These days, there’s lots of buzz about fake news.

That’s news that is presented as fact but is not factual, that misleads or manipulates, and that might have ulterior motives.

Fake news propaganda is said to have influenced recent political shifts in major global powers and there are some very serious investigations underway to get to the bottom of it. You don’t have to be politically minded to need protection from misinformation and extreme bias in the content you consume.

Besides getting your friends and family into arguments, hoaxes can cause unnecessary levels of alarm or even trauma.

The good news is that you don’t need to be a lawyer or a detective to make your way safely through the ideas, fibs, facts and fabrications on the internet. You just need to know your source.

Even if you don’t visit them directly, information sources feed into your daily diet of news through social media, headline placards and general conversation. Websites and newspapers have a bias the same way people do.

Bias is a bit of four letter word, but everyone has some. We all naturally lean towards our own way of thinking and feeling. A friend might be perfectly rational except when you talk about lunch because she’s a dedicated fruitarian and wishes everyone else would be, too. Another friend may be super-easy going until you mention music, and then it’s all about the hip hop, man, and sorry for you if you like jazz or pop music as well coz he’s not havin’ it, bra. You know he’s the best pal to go to a hip hop gig with, but he won’t enjoy a night of live rock music no matter how good it is. Bias means we can sometimes experience feelings as fact.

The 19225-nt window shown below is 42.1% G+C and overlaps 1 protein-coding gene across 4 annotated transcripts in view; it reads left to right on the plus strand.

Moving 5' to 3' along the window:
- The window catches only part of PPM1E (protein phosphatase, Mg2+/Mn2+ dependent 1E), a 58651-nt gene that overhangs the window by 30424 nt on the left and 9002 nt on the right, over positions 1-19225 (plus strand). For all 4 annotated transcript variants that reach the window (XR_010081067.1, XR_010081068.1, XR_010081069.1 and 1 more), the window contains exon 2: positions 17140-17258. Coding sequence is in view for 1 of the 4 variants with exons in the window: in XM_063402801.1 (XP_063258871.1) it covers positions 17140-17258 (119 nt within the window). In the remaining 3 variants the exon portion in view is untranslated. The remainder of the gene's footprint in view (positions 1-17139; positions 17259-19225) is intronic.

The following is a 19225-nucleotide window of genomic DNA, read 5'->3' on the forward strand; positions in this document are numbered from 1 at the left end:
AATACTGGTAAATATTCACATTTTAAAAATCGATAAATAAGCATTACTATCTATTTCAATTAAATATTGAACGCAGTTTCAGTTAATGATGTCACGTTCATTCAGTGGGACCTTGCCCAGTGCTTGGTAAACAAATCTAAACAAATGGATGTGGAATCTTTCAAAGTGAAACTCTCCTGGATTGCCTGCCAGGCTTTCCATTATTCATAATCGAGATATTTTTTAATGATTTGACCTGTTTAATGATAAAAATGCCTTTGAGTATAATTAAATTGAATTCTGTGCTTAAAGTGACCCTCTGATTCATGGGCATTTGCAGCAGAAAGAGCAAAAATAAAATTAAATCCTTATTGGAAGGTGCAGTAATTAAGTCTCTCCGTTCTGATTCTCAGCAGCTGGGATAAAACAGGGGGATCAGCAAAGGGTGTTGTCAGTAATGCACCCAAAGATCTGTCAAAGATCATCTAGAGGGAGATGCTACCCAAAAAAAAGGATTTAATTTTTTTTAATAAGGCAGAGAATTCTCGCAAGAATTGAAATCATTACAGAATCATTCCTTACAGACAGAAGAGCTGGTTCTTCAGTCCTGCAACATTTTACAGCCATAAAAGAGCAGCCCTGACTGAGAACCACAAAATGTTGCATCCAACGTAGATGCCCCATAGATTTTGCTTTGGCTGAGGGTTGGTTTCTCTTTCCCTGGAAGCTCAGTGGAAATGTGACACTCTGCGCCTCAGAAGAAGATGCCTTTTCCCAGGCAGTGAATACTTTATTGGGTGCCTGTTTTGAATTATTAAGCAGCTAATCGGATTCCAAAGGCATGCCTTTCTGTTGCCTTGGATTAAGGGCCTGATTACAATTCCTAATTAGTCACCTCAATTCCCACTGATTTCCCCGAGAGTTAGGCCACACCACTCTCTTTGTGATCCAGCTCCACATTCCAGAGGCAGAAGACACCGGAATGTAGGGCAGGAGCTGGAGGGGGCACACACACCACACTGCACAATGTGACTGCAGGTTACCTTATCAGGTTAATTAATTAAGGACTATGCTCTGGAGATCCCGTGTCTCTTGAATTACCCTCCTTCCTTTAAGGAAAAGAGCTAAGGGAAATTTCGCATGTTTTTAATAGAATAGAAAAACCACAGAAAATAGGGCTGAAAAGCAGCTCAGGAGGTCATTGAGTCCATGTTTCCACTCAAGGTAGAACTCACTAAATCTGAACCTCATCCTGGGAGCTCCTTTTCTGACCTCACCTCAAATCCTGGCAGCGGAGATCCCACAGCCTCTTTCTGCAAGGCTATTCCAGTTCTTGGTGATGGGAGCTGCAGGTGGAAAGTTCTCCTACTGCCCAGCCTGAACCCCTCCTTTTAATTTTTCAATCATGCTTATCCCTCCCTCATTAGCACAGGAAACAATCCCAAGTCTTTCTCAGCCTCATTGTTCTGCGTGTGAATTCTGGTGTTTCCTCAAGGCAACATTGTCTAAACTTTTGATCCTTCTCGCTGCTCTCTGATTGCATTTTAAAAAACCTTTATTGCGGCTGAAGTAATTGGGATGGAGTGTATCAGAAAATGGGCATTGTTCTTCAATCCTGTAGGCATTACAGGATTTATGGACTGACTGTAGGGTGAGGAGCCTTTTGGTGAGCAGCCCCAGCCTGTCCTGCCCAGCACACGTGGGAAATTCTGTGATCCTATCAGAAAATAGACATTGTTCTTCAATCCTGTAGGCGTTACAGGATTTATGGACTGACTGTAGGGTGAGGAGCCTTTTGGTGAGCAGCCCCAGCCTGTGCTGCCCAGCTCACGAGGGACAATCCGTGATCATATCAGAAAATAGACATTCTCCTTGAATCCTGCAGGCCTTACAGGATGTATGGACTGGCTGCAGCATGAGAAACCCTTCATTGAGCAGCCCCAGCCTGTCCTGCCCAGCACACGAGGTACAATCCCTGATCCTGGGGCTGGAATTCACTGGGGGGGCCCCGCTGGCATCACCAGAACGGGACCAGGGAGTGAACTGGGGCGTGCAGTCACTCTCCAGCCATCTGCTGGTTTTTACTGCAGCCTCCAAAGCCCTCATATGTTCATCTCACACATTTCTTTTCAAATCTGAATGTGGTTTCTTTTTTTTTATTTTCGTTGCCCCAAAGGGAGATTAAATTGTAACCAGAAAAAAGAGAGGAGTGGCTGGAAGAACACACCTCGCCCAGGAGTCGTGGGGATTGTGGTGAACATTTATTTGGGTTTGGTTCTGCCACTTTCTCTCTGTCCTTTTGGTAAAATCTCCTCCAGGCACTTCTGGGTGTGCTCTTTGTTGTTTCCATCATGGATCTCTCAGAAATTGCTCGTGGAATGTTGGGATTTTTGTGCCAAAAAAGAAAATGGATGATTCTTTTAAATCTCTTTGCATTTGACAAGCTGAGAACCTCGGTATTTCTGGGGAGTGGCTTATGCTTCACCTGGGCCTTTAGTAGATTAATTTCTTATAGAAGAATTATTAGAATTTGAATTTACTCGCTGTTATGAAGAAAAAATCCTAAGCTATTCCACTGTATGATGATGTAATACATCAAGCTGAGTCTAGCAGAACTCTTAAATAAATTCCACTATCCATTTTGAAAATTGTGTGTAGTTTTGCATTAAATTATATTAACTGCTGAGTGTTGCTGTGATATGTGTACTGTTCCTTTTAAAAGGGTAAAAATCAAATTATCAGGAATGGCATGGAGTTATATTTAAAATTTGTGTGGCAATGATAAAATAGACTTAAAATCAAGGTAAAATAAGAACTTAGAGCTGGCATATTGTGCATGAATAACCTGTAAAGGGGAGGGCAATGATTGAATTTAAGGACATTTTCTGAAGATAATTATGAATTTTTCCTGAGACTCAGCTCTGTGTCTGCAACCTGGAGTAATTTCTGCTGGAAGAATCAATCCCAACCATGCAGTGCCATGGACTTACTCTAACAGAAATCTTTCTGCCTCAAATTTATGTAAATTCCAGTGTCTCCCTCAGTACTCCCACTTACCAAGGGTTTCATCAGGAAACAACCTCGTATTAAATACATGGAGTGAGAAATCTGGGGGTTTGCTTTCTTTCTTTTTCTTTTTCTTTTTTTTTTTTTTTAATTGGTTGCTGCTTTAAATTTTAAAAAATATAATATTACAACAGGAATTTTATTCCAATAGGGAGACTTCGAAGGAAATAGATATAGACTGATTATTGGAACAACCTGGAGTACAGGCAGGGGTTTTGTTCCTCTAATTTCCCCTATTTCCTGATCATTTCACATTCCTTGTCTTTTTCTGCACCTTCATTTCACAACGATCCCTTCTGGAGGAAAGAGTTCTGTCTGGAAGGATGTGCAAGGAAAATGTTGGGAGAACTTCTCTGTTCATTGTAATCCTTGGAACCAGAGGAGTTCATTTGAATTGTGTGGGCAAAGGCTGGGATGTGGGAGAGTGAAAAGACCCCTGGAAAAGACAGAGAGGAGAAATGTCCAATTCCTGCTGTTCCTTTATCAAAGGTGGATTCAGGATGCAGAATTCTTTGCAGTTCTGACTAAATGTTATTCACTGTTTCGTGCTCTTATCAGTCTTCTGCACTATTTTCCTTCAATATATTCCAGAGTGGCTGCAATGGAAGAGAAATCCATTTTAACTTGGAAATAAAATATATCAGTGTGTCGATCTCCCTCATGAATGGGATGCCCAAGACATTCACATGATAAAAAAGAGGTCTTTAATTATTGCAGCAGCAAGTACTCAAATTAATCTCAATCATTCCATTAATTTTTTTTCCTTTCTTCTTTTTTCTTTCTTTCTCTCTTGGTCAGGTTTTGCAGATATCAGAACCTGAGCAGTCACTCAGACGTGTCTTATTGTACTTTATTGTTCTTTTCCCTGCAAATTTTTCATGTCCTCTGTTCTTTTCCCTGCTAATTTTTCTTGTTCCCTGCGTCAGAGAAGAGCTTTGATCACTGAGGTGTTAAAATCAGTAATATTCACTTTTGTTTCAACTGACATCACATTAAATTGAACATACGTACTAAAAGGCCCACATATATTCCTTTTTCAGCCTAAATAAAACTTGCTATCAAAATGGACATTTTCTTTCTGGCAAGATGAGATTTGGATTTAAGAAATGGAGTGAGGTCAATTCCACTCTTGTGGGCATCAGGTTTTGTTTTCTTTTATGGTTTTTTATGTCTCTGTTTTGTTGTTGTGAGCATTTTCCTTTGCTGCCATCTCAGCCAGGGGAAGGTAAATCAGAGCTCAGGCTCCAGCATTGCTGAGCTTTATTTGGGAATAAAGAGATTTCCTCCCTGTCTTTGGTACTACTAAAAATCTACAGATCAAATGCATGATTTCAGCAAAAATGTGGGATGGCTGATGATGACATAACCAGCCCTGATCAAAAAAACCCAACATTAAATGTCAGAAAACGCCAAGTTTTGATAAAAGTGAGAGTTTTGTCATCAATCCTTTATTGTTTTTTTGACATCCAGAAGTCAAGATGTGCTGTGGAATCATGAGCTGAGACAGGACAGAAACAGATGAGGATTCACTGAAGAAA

In the same way, information sources have their own leanings and it’s good to know which way they lean, and how far. This helps you figure out how seriously to take their stories. They might be trying to convince you through feelings instead of facts instead of using a clear, logical argument.  They do this because when we care about something, our nonsense radar tends to work less well.

How to find out if it’s fake: 3 tips for a fake news fact check


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  1. Use common sense – If a story seems rational but something is a little ‘off’, dig further. Your intuition is a weapon against dodgy facts, and we call it the ‘wait, what?’ moment. Read the comments, too; you’ll probably find you’re not alone!
  2. Not sure if a website is legit? If it’s a major international one, check it on Also,
    1. there’s a handy Chrome extension that will show you the bias of the website you’re on,
    2. and this Chrome extension will check stories in your Facebook news feed.
  3. Heard some news but not sure it’s actually true? This website restricts your search to specific sites that are ranked “highly factual” and will check if the story features on trusted sites.

You can also explore these sites for more:


Feeling safer? Remember to share the tools you find useful. The more informed your friends and fam are, the less fake news can spread.


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